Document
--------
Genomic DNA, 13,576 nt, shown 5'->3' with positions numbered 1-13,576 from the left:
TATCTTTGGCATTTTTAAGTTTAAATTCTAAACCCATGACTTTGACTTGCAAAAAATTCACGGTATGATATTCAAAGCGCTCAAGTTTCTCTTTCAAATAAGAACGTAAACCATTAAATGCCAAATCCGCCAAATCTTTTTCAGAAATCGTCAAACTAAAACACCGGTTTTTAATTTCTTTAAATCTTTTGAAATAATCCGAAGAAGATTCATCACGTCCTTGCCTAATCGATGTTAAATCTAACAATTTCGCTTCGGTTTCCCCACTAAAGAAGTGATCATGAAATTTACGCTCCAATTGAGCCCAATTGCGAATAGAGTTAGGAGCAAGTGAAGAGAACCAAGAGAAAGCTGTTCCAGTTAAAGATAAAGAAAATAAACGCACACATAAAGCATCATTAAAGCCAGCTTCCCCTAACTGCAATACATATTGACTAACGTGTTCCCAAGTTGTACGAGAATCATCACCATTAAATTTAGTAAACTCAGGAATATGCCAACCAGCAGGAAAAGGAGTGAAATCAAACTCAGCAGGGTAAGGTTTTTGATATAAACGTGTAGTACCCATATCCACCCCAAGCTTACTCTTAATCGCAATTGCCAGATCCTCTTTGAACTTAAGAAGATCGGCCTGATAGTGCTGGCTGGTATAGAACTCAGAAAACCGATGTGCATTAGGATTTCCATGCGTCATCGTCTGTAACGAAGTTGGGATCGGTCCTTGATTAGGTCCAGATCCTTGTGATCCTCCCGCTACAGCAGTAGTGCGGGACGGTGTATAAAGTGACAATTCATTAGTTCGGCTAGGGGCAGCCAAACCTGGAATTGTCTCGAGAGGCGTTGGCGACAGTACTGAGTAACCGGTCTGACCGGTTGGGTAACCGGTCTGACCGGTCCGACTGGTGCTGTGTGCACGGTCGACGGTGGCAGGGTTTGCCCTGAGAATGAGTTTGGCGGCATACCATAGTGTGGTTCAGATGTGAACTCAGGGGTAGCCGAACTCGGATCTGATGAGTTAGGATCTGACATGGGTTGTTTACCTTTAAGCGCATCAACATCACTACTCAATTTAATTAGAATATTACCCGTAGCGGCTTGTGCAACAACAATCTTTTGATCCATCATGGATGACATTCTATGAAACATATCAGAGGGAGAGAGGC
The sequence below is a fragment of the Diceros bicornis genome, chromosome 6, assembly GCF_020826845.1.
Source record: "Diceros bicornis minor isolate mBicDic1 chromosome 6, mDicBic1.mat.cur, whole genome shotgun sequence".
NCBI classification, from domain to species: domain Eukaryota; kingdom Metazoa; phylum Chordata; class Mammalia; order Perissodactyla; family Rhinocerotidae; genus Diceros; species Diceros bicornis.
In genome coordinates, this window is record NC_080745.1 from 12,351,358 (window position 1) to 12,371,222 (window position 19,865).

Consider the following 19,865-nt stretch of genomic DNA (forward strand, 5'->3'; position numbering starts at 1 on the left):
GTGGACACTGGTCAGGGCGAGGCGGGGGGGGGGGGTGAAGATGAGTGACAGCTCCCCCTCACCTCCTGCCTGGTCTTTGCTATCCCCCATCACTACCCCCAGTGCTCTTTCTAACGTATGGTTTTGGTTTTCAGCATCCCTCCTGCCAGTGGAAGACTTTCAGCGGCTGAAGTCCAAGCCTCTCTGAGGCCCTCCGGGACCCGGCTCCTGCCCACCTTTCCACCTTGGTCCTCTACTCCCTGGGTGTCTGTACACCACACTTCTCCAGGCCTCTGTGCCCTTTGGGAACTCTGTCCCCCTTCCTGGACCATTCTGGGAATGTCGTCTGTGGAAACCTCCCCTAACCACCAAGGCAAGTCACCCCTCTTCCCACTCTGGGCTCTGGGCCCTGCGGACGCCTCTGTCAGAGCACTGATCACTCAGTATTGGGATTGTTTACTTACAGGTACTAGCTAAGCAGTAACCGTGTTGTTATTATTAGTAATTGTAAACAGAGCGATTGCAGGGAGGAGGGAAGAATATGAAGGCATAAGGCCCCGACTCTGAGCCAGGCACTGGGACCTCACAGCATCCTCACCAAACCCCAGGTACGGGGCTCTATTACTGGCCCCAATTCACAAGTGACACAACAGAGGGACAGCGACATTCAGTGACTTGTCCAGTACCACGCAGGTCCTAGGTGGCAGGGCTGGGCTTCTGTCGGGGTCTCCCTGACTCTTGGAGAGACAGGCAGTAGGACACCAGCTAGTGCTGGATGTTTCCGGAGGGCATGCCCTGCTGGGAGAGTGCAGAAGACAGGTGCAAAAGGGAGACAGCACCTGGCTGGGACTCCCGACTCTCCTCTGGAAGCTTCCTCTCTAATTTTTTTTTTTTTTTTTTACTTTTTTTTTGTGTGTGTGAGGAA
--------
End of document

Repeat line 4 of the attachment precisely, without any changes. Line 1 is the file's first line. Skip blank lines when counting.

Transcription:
Source record: "Diceros bicornis minor isolate mBicDic1 chromosome 6, mDicBic1.mat.cur, whole genome shotgun sequence".